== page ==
The fact is conspicuous, and well-nigh universal among English Reformers, that prophetic emphasis now centers on those portions of prophecy dealing with the supremacy and decline of the Papacy as the predicted Antichrist of Daniel, Jesus, Paul, and John—just as in the early centuries it was focused on Rome as the fourth prophetic empire, next upon Rome’s division, and then upon the impending Antichrist that had not yet been identified. And now, as in Roman days, a great cluster of witnesses in various countries—Germany, Switzerland, England, France, Scandinavia, and the Low Countries—were giving the same emphasis. It is one of those clear evidences of the trend of the times, and was a fundamental part of the Reformation message. PFF2 353.2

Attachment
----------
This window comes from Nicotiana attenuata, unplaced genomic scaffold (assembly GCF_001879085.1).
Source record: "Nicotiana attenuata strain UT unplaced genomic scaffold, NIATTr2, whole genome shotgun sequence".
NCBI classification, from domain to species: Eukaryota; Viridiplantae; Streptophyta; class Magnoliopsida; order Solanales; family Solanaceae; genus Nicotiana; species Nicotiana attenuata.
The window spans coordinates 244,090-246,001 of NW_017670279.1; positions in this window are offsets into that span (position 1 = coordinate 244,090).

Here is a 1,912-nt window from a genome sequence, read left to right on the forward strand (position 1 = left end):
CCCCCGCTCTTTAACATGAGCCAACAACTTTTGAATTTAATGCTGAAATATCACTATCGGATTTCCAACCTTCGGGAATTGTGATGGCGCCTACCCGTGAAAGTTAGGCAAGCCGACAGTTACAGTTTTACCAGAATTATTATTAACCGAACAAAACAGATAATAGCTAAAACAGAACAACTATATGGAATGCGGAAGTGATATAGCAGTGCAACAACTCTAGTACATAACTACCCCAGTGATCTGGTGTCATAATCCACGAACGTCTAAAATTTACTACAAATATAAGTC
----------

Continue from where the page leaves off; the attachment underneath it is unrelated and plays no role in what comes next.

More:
The educational and ecclesiastical achievements of prophetic interpreters are rather uniformly cited, not to laud scholastic degrees and churchly office, but to show that the leaders in evangelical and prophetic reform were among the most highly trained, capable, and brilliant men that the realm afforded-leaders and molders of thought, keen scholars, and in sheer ability the peers of any of their opposers. The witnesses will appear in chronological sequence, for this will best unfold the developing picture. 4 PFF2 353.3